This is an interesting read. I have white friends in Cupertino who sent their kids to private schools because their local public schools were “too intense” for them. So I’ve certainly see this at work.
On the other hand, I wonder if racism is exactly the right word. Perhaps culturalism? Perhaps something else? Certainly I’ve seen the same debate around intensity play itself out in Mandarin immersion schools between Chinese-Americans who have been in the United States for two or three or more generations and recently-immigrated Chinese families.
I remember one parent, a fourth-generation Chinese-American doctor married to a third-generation Chinese-American engineer, who said to me after a heated meeting about how many characters the kids were learning, “Wow, that’s the first time I’ve ever been called lazy and someone who didn’t care about my kids’ education.”
And then there was the white mom I met on school tours in San Francisco who wouldn’t even look at public schools that didn’t have a high percentage of Asian students, because she was actively seeking the academic intensity they brought with them.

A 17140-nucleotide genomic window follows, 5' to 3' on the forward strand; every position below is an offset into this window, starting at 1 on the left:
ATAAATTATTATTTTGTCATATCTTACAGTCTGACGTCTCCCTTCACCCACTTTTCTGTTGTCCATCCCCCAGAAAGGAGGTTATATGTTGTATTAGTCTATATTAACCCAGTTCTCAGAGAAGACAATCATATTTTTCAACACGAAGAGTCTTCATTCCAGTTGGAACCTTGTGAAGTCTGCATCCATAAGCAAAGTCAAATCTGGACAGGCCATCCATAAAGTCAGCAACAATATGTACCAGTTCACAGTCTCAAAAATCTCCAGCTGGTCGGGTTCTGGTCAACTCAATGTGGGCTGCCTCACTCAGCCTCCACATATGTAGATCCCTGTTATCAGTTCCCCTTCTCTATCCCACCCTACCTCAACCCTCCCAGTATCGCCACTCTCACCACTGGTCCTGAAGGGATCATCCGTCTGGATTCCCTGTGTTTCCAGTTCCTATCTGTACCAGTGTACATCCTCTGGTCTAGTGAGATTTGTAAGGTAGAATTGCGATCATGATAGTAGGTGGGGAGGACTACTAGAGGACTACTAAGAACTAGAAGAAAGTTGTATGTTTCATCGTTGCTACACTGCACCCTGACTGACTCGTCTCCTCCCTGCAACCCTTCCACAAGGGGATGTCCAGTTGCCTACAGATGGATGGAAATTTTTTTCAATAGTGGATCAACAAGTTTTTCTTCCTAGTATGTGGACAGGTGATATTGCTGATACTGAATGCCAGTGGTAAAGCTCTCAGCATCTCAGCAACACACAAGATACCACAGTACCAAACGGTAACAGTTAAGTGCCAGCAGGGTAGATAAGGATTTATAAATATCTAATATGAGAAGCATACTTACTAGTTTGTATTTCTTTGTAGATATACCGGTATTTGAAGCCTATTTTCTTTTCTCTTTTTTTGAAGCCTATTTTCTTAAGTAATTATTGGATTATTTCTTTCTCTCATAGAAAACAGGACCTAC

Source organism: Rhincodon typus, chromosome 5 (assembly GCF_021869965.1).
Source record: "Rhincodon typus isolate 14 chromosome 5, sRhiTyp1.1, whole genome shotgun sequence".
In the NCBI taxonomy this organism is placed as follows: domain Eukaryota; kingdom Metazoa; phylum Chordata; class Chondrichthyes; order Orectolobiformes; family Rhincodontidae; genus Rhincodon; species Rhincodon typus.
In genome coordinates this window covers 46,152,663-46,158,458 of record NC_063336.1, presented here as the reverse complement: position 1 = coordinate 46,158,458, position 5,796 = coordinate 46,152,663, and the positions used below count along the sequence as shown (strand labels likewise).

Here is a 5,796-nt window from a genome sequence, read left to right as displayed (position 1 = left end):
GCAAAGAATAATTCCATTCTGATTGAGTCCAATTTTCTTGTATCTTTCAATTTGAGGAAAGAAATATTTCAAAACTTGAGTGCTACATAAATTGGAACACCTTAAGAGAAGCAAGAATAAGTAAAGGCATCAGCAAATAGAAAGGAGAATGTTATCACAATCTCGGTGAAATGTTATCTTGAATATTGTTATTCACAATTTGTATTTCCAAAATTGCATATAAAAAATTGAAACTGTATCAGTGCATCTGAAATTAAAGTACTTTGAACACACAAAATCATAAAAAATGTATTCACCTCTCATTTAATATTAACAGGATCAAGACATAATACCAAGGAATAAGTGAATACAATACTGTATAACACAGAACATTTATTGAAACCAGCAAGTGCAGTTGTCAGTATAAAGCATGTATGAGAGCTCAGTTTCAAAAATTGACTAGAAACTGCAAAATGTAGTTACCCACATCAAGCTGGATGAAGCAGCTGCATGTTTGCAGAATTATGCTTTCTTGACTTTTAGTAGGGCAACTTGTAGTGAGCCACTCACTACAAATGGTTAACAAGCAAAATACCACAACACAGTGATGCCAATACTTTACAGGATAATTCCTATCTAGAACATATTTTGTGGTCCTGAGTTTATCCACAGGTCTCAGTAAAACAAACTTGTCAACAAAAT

All of which is only to say that families in Mandarin immersion schools need to be very aware of what we ourselves bring to the table, so we don’t unconsciously (or consciously) add prejudice to the mix.
Essayist & literary critic. The Guardian, NBC, the New York Times, Washington Post, the Atlanta Journal Constitution, and elsewhere. anjalienjeti.com.
Aug 25, 2016
Ghosts of White People Past: Witnessing White Flight From an Asian Ethnoburb
If diversity is so important to liberal whites, why do they keep fleeing ethnically diverse suburbia?
By Anjali Enjeti
For the first time in my life, I am not a racial minority when I move to Johns Creek, Georgia. People from myriad cultures, ethnicities, religions, and nationalities deem this patch of earth home. Persian and Indian markets bookend strip malls. Japanese, Vietnamese, Thai, Indonesian, Korean, and Chinese restaurants perch on the corners of major intersections.
One blustery winter morning, I tour a preschool for my then-youngest child. The director, a petite woman with light brown hair, greets me warmly in the foyer, hands me a pamphlet describing the classes, the curriculum, the school’s philosophy. At the end of the tour, she asks if I have any questions. I shake my head, thank her for her time, and open the glass door to the parking lot when she calls out in a cautionary tone: “This area has changed quite a bit in the past few years. It’s really, really different.”